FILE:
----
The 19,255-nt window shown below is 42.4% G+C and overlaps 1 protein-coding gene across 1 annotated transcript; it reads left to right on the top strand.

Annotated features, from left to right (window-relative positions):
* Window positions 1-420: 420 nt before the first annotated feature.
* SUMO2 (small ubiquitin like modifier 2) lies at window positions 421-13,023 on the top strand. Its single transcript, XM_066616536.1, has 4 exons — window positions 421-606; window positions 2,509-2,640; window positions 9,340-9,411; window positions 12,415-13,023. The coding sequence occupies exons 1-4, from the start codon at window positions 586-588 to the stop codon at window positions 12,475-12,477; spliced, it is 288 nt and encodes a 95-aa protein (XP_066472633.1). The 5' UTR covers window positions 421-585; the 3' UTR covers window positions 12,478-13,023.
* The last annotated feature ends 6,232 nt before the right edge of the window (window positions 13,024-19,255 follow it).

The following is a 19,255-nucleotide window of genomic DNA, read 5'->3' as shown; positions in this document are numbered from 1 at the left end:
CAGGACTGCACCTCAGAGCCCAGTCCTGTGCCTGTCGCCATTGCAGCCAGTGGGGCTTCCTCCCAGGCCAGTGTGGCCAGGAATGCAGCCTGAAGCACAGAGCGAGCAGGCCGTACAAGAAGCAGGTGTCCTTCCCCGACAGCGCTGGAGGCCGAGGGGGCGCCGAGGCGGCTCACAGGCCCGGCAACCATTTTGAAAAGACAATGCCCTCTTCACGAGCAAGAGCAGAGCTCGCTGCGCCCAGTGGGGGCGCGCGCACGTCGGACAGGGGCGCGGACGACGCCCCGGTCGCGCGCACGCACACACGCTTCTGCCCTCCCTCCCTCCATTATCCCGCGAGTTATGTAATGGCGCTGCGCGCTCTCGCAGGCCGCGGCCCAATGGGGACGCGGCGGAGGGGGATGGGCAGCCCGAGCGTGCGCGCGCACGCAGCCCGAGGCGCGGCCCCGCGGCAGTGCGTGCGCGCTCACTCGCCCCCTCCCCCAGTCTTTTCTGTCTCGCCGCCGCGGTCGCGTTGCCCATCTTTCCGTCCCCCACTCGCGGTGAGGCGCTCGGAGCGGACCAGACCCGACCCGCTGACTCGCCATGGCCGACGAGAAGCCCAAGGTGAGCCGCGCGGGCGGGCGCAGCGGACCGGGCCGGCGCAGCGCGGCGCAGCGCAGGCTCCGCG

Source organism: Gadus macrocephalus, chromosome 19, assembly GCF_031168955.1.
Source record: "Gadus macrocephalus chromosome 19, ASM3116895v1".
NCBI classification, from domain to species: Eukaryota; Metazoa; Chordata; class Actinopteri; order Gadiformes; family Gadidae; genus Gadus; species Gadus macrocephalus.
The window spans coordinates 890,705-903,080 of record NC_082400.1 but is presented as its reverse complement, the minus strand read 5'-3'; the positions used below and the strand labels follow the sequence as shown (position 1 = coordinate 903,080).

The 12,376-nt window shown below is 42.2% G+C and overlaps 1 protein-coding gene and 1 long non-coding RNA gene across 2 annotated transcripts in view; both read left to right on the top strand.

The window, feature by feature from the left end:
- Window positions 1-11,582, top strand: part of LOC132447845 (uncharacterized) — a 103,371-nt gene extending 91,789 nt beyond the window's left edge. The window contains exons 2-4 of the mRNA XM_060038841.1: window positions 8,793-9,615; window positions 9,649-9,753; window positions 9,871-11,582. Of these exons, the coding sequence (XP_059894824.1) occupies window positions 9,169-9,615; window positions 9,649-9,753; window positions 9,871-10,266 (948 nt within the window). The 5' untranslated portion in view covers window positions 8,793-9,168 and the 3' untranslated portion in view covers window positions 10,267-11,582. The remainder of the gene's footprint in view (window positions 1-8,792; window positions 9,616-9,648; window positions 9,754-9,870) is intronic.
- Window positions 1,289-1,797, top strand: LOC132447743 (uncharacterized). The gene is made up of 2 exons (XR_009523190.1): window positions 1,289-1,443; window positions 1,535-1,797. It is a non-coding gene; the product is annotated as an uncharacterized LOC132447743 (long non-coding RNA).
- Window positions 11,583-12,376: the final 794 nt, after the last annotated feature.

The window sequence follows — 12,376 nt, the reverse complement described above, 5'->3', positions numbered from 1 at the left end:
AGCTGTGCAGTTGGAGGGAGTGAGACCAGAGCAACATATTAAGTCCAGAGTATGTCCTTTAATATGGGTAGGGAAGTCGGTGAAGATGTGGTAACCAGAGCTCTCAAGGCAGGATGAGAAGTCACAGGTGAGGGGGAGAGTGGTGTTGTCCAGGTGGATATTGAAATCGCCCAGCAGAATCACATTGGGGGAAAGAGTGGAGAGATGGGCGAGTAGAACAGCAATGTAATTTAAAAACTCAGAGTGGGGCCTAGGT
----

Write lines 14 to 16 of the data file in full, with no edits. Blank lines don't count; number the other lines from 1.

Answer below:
- Window positions 1-11,582, top strand: part of LOC132447845 (uncharacterized) — a 103,371-nt gene extending 91,789 nt beyond the window's left edge. The window contains exons 2-4 of the mRNA XM_060038841.1: window positions 8,793-9,615; window positions 9,649-9,753; window positions 9,871-11,582. Of these exons, the coding sequence (XP_059894824.1) occupies window positions 9,169-9,615; window positions 9,649-9,753; window positions 9,871-10,266 (948 nt within the window). The 5' untranslated portion in view covers window positions 8,793-9,168 and the 3' untranslated portion in view covers window positions 10,267-11,582. The remainder of the gene's footprint in view (window positions 1-8,792; window positions 9,616-9,648; window positions 9,754-9,870) is intronic.
- Window positions 1,289-1,797, top strand: LOC132447743 (uncharacterized). The gene is made up of 2 exons (XR_009523190.1): window positions 1,289-1,443; window positions 1,535-1,797. It is a non-coding gene; the product is annotated as an uncharacterized LOC132447743 (long non-coding RNA).
- Window positions 11,583-12,376: the final 794 nt, after the last annotated feature.